“Yeah. Or Carson. I don’t know.”

It’s fun to tweak the outraged anti-Empire types, and ask when they became anti-government Posse Commitatus folk who would argue that the citizens of the Empire had a right to blasters to defend themselves.

Social media also lit up for a day with the (hoax) news that someone actually killed himself over the black-storm-trooper issue. Some people believed it. Or just passed it along for laughs. Or thought it was fake, but it revealed an actual truth. The Weekly Standard engaged in some tongue-in-cheek defense of the Empire, and my Twitter feed filled up with correctly arrayed individuals who took it seriously, because of course a neocon rag would justify blowing up an entire planet to show off its hot new weapon. I mean, these are the same people who sided with Israel in the Gaza war. It’s fun to tweak the outraged anti-Empire types, and ask when they became anti-government Posse Commitatus folk who would argue that the citizens of the Empire had a right to blasters to defend themselves. But it’s a mug’s game. The politics of Star Wars are a bleary mess, and despite George Lucas’s leaden attempts to graft contemporary meaning onto a story about men fighting each other with glowing fluorescent tubes while riding a rock in a river of lava, Star Wars really isn’t analogous to anything.

#share#The good thing about the sequels: The story doesn’t end with Episode VI anymore. I remember the conflicting emotions I had watching Return of the Jedi when it first appeared. I felt as if I should be stirred by the death of Darth Vader, who had just thrown his boss down a big hole. He did it for his son, whom he never knew, and whose hand he’d chopped off, but at the last minute he had followed the script. Sorry, his heart! He followed his heart. (Because the script said so.) When his helmet came off he looked like your thumb after you’ve been in the bath for an hour. Then he said something fatherly and died. The next time we saw him was the end of the trilogy, when Obi-Wan and Yoda showed up as glowing ghosts in the Force Afterlife while teddy bears did the Hustle. Apparently you can be the worst guy ever and kill billions of people, but throw the ultra-bad guy down the well, and it’s priority boarding for Heaven. It’s like Göring shooting Hitler in the bunker and getting a ticker-tape parade for it.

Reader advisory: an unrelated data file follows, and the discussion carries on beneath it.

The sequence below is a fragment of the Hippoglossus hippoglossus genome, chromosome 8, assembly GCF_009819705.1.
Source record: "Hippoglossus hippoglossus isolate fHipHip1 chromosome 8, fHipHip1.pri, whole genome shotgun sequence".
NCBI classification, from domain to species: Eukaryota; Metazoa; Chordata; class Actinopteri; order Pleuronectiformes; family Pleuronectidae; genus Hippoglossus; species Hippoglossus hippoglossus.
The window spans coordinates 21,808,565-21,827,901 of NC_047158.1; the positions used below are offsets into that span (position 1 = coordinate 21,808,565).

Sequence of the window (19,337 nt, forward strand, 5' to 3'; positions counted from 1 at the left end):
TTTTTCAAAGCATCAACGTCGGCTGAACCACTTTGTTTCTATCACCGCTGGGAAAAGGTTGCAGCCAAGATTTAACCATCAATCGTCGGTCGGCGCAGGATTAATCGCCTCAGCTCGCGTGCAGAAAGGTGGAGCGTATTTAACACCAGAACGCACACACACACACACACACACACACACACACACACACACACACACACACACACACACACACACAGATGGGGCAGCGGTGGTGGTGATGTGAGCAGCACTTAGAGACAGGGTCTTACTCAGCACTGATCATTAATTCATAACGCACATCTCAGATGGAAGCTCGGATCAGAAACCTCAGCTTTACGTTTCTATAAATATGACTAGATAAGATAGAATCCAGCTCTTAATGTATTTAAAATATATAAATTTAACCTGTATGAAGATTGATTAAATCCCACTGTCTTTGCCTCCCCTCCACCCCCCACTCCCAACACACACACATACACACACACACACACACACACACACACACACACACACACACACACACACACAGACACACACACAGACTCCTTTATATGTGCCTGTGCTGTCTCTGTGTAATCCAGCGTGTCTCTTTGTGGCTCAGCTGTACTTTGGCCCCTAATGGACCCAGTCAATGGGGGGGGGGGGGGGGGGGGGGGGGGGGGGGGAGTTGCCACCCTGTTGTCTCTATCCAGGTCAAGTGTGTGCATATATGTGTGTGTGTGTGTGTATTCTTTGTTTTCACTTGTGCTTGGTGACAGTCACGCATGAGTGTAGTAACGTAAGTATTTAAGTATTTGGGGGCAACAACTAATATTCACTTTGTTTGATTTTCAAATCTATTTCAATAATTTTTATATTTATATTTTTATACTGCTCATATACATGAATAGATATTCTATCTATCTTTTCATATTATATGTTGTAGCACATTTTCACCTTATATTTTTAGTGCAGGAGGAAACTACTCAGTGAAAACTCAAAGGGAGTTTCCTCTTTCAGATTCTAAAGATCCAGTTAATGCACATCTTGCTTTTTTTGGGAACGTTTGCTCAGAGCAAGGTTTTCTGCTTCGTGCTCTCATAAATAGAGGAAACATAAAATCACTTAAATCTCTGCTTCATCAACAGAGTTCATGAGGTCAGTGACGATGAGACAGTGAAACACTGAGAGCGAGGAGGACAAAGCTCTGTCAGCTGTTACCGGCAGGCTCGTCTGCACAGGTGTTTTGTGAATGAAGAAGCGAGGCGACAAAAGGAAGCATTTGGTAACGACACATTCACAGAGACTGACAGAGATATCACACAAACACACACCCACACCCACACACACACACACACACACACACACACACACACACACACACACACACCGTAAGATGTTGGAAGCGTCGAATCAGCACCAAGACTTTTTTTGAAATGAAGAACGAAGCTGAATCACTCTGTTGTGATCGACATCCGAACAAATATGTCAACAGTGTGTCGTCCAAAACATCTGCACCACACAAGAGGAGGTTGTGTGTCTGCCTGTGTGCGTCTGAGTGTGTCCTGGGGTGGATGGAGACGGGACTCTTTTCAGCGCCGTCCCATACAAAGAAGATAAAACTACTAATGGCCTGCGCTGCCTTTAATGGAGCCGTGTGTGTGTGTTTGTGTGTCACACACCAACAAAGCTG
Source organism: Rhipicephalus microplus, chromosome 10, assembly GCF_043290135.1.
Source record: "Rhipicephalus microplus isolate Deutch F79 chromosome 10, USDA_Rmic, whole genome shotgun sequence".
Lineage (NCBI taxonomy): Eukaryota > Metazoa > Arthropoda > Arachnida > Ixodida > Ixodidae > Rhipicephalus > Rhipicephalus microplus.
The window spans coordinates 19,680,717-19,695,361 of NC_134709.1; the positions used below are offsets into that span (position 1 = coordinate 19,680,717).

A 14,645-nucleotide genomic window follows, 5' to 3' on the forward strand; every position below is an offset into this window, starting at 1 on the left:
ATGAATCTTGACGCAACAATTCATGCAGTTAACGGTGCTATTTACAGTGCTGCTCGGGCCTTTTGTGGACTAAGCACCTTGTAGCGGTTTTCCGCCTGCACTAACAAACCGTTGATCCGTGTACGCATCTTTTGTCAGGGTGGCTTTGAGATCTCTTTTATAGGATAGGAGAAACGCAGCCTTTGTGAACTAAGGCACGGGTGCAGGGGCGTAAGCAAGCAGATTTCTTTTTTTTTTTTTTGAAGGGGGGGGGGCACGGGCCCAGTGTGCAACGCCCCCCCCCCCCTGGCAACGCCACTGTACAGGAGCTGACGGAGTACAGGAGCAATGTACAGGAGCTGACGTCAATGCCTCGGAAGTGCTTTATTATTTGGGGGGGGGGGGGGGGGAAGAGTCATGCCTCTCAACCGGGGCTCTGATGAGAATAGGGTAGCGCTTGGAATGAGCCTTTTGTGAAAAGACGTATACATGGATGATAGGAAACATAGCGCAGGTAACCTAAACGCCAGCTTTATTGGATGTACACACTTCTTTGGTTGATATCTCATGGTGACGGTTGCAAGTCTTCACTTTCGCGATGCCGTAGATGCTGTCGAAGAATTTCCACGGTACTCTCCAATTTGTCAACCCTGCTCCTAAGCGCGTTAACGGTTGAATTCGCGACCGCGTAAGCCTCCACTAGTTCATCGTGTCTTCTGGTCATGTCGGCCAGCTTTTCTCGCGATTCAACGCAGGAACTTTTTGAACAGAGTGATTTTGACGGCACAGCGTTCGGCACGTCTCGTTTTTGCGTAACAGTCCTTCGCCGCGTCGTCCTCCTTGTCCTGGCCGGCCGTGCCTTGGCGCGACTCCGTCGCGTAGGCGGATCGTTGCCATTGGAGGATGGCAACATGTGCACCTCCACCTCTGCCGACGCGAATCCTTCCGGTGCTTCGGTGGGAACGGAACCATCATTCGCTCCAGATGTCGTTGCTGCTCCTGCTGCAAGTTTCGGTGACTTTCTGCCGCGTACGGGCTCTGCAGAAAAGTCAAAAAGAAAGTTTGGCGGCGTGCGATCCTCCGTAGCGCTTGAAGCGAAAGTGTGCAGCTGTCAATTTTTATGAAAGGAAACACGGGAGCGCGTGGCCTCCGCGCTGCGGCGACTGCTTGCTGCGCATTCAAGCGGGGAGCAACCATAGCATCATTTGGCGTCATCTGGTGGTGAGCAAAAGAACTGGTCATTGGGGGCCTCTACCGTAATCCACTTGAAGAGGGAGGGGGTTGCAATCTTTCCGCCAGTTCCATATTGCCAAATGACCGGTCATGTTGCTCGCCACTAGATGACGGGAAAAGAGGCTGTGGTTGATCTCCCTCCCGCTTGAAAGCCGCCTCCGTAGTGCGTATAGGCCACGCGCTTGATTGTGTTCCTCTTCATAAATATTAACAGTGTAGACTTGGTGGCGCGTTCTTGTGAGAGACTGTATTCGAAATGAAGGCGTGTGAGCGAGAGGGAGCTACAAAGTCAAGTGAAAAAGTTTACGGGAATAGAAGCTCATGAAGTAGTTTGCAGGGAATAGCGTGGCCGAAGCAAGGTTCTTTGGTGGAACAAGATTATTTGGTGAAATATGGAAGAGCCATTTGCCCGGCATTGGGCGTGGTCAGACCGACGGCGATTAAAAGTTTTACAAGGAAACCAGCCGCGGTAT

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Anyway. If Luke comes out in the new film wearing the Leia slave bikini; if Chewie marries Groot; if Han makes a big speech about how the end of the Empire means they can rebuild the galaxy along the lines of, say, Denmark; if the main villain is named Ben-Ghazi — then you might complain that you’re being Force-fed some political drivel. Even then it wouldn’t matter. Back to the guys on the porch:

“I can’t believe they had to put in that plot line ‘bout galactic warming.”

“I know.”

“And then Jabba the Hutt shows up all thin and makes a speech about high-fructose death syrup.”

“I know.”

“But that shot of the speeder goin’ past the crashed capital ship . . . that TIE fighter swarm—”

“I know.”

“Man, just seeing the Millennium Falcon again.”

“I know.”

So do I.